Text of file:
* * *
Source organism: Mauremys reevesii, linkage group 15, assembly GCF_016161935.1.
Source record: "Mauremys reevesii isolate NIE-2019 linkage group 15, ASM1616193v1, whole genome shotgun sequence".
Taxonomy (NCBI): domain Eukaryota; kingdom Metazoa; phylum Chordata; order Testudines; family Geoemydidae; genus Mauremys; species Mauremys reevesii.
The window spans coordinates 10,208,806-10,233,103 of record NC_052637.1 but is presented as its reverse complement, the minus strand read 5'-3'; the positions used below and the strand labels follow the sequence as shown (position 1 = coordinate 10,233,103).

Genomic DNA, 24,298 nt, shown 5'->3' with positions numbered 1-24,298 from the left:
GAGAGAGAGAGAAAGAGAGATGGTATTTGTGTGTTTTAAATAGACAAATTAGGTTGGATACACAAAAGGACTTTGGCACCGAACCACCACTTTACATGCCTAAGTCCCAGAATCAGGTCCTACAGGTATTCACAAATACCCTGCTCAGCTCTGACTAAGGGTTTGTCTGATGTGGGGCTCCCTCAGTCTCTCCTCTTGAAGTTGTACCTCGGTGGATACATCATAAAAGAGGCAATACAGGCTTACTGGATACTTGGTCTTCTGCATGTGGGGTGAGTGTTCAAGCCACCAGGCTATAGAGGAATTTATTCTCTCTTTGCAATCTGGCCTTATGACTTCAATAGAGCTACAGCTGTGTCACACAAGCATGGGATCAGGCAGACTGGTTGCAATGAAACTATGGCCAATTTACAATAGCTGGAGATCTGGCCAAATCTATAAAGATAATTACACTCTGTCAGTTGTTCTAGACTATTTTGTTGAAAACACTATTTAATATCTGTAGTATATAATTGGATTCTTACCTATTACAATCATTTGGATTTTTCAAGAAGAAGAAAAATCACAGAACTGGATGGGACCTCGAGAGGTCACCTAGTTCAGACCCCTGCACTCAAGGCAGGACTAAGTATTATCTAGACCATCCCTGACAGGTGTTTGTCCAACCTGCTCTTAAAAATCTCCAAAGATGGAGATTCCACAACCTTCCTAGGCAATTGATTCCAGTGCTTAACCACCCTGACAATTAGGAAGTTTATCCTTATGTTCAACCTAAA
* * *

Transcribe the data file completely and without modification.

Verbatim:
Source organism: Mauremys reevesii, linkage group 15, assembly GCF_016161935.1.
Source record: "Mauremys reevesii isolate NIE-2019 linkage group 15, ASM1616193v1, whole genome shotgun sequence".
Taxonomy (NCBI): domain Eukaryota; kingdom Metazoa; phylum Chordata; order Testudines; family Geoemydidae; genus Mauremys; species Mauremys reevesii.
The window spans coordinates 10,208,806-10,233,103 of record NC_052637.1 but is presented as its reverse complement, the minus strand read 5'-3'; the positions used below and the strand labels follow the sequence as shown (position 1 = coordinate 10,233,103).

Genomic DNA, 24,298 nt, shown 5'->3' with positions numbered 1-24,298 from the left:
GAGAGAGAGAGAAAGAGAGATGGTATTTGTGTGTTTTAAATAGACAAATTAGGTTGGATACACAAAAGGACTTTGGCACCGAACCACCACTTTACATGCCTAAGTCCCAGAATCAGGTCCTACAGGTATTCACAAATACCCTGCTCAGCTCTGACTAAGGGTTTGTCTGATGTGGGGCTCCCTCAGTCTCTCCTCTTGAAGTTGTACCTCGGTGGATACATCATAAAAGAGGCAATACAGGCTTACTGGATACTTGGTCTTCTGCATGTGGGGTGAGTGTTCAAGCCACCAGGCTATAGAGGAATTTATTCTCTCTTTGCAATCTGGCCTTATGACTTCAATAGAGCTACAGCTGTGTCACACAAGCATGGGATCAGGCAGACTGGTTGCAATGAAACTATGGCCAATTTACAATAGCTGGAGATCTGGCCAAATCTATAAAGATAATTACACTCTGTCAGTTGTTCTAGACTATTTTGTTGAAAACACTATTTAATATCTGTAGTATATAATTGGATTCTTACCTATTACAATCATTTGGATTTTTCAAGAAGAAGAAAAATCACAGAACTGGATGGGACCTCGAGAGGTCACCTAGTTCAGACCCCTGCACTCAAGGCAGGACTAAGTATTATCTAGACCATCCCTGACAGGTGTTTGTCCAACCTGCTCTTAAAAATCTCCAAAGATGGAGATTCCACAACCTTCCTAGGCAATTGATTCCAGTGCTTAACCACCCTGACAATTAGGAAGTTTATCCTTATGTTCAACCTAAA